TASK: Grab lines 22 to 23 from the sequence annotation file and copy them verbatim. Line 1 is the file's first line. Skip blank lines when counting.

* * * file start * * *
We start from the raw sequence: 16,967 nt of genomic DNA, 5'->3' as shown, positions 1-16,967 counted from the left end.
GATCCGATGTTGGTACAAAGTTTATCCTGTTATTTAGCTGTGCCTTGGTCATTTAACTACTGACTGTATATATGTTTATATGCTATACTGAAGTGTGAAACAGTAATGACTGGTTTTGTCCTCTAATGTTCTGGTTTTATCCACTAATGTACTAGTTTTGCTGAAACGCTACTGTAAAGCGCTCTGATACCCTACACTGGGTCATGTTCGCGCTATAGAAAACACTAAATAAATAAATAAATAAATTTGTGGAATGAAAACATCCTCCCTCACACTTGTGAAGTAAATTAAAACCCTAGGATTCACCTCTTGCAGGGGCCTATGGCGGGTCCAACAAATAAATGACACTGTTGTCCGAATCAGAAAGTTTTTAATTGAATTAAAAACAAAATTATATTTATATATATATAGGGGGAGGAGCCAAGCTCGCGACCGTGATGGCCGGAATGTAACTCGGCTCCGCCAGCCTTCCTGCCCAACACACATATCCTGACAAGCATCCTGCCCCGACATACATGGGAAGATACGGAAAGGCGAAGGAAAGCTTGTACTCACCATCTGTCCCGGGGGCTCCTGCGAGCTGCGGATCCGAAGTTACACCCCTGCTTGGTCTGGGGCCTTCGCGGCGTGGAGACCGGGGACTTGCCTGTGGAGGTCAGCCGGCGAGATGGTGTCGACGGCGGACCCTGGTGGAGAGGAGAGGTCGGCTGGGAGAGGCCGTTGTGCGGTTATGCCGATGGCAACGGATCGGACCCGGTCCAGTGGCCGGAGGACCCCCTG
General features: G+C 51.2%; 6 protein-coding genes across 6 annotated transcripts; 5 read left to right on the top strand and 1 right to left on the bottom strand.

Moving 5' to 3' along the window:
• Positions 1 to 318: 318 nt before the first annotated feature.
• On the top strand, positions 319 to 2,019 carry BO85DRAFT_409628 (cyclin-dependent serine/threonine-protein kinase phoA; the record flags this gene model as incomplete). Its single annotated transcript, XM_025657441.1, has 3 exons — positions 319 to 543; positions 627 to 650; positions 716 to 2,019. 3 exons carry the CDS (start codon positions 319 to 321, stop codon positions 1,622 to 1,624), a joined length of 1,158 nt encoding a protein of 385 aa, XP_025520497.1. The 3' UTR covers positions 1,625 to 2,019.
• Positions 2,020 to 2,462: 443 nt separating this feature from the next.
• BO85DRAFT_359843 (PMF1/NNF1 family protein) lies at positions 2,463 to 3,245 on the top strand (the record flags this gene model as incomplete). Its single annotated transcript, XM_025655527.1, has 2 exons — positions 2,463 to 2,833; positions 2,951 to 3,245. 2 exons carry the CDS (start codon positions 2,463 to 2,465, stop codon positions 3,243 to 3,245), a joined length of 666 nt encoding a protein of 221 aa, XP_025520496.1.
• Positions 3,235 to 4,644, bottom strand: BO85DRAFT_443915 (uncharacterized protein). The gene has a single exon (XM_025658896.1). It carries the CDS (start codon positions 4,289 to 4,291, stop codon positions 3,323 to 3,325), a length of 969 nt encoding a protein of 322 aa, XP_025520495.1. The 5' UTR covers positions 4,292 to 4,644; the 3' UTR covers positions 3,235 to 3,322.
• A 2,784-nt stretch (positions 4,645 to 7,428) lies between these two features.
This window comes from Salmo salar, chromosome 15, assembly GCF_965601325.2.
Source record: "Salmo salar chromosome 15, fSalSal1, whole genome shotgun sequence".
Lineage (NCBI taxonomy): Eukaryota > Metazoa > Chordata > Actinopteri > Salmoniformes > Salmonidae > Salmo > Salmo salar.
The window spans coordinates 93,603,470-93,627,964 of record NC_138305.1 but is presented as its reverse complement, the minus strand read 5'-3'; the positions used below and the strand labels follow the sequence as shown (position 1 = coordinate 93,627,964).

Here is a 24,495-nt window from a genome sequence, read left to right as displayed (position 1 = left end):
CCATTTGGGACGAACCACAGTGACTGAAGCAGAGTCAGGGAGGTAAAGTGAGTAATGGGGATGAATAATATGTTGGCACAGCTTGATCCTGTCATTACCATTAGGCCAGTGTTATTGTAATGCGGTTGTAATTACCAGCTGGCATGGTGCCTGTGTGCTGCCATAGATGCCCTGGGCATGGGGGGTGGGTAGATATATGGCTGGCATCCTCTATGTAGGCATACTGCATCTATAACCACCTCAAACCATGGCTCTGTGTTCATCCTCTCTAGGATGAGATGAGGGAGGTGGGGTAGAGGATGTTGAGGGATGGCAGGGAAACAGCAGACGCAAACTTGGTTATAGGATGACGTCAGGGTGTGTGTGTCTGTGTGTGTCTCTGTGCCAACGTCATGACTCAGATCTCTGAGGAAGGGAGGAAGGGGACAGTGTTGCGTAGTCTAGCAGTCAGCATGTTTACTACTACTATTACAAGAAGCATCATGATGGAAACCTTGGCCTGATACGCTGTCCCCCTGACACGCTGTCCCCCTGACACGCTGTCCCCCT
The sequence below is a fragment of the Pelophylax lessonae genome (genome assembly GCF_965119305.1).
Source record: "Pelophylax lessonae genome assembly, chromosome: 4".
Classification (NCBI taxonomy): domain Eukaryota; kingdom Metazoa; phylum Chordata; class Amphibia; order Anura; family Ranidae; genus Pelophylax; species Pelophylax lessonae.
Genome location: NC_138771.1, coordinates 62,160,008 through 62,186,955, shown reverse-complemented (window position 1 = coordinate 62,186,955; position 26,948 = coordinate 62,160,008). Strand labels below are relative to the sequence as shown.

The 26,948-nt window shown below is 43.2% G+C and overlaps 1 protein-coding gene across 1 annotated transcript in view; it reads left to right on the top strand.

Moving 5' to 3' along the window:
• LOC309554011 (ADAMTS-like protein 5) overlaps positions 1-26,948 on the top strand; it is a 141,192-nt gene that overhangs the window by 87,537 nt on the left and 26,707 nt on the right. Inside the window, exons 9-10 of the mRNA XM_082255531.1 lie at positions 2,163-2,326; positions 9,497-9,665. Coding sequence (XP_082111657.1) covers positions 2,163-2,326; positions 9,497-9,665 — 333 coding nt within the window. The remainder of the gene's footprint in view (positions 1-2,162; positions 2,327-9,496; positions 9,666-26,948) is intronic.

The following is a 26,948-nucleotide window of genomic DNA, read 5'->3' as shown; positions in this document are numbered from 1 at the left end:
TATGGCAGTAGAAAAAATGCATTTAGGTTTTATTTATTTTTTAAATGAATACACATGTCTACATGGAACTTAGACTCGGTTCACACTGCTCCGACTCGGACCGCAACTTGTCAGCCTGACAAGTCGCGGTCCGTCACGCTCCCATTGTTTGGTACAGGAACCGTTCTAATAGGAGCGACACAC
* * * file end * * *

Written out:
Moving 5' to 3' along the window:
• LOC309554011 (ADAMTS-like protein 5) overlaps positions 1-26,948 on the top strand; it is a 141,192-nt gene that overhangs the window by 87,537 nt on the left and 26,707 nt on the right. Inside the window, exons 9-10 of the mRNA XM_082255531.1 lie at positions 2,163-2,326; positions 9,497-9,665. Coding sequence (XP_082111657.1) covers positions 2,163-2,326; positions 9,497-9,665 — 333 coding nt within the window. The remainder of the gene's footprint in view (positions 1-2,162; positions 2,327-9,496; positions 9,666-26,948) is intronic.